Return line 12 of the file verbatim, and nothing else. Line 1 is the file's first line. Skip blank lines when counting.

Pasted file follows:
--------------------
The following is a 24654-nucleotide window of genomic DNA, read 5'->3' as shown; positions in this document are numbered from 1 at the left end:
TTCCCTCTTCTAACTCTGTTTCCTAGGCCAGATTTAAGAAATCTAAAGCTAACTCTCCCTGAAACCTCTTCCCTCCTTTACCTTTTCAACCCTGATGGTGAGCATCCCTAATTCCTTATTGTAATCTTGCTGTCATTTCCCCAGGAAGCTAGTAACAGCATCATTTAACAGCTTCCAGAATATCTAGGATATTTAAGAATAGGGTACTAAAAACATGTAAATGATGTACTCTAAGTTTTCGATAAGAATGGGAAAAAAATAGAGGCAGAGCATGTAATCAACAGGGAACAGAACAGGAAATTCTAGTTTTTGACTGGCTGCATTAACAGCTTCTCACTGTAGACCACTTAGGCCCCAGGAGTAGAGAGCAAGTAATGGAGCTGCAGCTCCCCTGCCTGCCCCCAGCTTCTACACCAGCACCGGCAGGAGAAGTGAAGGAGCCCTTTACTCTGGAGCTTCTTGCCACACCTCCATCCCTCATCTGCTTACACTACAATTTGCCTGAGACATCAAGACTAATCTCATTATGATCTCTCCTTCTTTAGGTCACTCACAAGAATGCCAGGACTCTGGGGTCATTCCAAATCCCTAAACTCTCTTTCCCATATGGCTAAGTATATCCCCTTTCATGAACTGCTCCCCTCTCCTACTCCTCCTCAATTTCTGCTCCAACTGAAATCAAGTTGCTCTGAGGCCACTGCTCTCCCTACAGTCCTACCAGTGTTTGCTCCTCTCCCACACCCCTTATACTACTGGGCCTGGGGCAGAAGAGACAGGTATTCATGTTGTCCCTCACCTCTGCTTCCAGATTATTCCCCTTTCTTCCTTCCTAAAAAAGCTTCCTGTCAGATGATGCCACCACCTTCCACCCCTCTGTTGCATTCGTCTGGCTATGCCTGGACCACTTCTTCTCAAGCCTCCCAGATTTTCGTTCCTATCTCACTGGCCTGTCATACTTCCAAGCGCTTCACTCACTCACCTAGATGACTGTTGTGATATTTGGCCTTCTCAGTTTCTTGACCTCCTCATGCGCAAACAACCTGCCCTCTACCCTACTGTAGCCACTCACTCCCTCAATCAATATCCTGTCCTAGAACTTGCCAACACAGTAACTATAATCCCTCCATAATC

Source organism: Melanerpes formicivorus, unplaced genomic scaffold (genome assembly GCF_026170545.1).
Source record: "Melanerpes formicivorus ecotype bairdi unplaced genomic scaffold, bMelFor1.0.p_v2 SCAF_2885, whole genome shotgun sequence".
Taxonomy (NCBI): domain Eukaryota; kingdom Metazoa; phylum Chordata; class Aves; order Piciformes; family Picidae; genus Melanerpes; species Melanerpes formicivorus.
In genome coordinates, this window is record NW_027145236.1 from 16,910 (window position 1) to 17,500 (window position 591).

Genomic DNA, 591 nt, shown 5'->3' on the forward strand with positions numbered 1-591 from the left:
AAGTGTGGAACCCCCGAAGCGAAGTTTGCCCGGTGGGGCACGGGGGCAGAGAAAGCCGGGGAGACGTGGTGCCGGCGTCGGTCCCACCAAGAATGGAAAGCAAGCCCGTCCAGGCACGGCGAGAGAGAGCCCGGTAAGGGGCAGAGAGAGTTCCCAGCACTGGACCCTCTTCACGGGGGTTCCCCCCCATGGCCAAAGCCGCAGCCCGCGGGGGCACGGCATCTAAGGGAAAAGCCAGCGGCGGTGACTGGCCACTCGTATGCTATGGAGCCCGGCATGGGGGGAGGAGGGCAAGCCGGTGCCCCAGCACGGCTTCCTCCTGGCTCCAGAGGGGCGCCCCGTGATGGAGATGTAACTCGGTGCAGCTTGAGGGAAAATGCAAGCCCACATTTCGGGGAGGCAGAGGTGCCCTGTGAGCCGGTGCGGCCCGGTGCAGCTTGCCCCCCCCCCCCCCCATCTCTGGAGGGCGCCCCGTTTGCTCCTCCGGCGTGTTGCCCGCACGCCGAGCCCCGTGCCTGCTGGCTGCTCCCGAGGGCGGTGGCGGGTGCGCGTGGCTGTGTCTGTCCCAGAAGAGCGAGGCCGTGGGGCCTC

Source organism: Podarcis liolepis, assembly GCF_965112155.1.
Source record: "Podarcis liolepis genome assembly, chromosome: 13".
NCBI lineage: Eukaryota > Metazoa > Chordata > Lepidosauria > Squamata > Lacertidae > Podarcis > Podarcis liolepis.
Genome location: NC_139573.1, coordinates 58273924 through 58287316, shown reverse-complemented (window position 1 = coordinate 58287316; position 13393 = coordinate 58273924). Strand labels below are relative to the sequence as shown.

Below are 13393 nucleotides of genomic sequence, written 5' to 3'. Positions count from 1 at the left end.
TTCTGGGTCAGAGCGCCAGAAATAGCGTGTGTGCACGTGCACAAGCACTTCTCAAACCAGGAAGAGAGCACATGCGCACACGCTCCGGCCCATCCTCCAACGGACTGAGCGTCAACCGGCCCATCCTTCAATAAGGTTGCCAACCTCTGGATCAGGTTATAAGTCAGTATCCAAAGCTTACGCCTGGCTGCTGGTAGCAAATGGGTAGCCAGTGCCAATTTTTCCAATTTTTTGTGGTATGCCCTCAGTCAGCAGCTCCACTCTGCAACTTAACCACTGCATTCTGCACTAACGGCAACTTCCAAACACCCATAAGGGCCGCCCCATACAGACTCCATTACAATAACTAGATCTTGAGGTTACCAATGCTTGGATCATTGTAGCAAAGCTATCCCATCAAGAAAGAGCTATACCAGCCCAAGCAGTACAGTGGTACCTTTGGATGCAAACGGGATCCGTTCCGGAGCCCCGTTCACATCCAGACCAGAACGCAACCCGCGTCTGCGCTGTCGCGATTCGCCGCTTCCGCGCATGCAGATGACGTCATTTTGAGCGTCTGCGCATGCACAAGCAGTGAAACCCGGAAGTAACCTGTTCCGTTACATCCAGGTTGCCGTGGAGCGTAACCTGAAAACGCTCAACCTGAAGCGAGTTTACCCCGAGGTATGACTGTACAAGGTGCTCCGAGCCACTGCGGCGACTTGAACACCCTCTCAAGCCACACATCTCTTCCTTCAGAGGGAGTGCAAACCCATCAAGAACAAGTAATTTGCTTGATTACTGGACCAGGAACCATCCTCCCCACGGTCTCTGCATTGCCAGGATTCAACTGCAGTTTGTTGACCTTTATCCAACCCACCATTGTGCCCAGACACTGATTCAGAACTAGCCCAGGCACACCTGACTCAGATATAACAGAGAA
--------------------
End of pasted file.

Genome location: NC_139573.1, coordinates 58273924 through 58287316, shown reverse-complemented (window position 1 = coordinate 58287316; position 13393 = coordinate 58273924). Strand labels below are relative to the sequence as shown.